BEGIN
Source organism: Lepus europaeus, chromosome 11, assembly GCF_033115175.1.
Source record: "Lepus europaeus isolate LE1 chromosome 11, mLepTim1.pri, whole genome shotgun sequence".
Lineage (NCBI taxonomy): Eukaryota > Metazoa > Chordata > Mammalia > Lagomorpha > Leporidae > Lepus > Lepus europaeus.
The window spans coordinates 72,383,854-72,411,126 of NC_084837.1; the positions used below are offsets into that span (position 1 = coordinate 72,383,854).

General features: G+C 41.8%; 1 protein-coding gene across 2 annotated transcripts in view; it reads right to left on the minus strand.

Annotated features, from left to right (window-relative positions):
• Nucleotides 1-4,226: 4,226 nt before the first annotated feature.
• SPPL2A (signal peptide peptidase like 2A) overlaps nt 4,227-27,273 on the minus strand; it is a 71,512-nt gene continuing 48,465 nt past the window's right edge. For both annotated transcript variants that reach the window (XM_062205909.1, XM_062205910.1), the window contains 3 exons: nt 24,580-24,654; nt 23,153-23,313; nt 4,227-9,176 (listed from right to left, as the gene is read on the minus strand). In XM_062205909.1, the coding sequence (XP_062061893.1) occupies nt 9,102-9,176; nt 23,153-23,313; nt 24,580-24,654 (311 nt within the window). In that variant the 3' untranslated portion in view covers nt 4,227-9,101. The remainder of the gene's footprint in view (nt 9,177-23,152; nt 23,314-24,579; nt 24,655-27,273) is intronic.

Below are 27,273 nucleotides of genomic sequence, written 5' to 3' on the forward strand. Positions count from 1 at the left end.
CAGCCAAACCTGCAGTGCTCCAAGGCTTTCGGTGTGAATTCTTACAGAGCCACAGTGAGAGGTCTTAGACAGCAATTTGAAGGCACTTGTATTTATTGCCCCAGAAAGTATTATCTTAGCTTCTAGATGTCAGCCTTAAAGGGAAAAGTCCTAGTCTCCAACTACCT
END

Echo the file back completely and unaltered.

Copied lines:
Source organism: Lepus europaeus, chromosome 11, assembly GCF_033115175.1.
Source record: "Lepus europaeus isolate LE1 chromosome 11, mLepTim1.pri, whole genome shotgun sequence".
Lineage (NCBI taxonomy): Eukaryota > Metazoa > Chordata > Mammalia > Lagomorpha > Leporidae > Lepus > Lepus europaeus.
The window spans coordinates 72,383,854-72,411,126 of NC_084837.1; the positions used below are offsets into that span (position 1 = coordinate 72,383,854).

General features: G+C 41.8%; 1 protein-coding gene across 2 annotated transcripts in view; it reads right to left on the minus strand.

Annotated features, from left to right (window-relative positions):
• Nucleotides 1-4,226: 4,226 nt before the first annotated feature.
• SPPL2A (signal peptide peptidase like 2A) overlaps nt 4,227-27,273 on the minus strand; it is a 71,512-nt gene continuing 48,465 nt past the window's right edge. For both annotated transcript variants that reach the window (XM_062205909.1, XM_062205910.1), the window contains 3 exons: nt 24,580-24,654; nt 23,153-23,313; nt 4,227-9,176 (listed from right to left, as the gene is read on the minus strand). In XM_062205909.1, the coding sequence (XP_062061893.1) occupies nt 9,102-9,176; nt 23,153-23,313; nt 24,580-24,654 (311 nt within the window). In that variant the 3' untranslated portion in view covers nt 4,227-9,101. The remainder of the gene's footprint in view (nt 9,177-23,152; nt 23,314-24,579; nt 24,655-27,273) is intronic.

Below are 27,273 nucleotides of genomic sequence, written 5' to 3' on the forward strand. Positions count from 1 at the left end.
CAGCCAAACCTGCAGTGCTCCAAGGCTTTCGGTGTGAATTCTTACAGAGCCACAGTGAGAGGTCTTAGACAGCAATTTGAAGGCACTTGTATTTATTGCCCCAGAAAGTATTATCTTAGCTTCTAGATGTCAGCCTTAAAGGGAAAAGTCCTAGTCTCCAACTACCT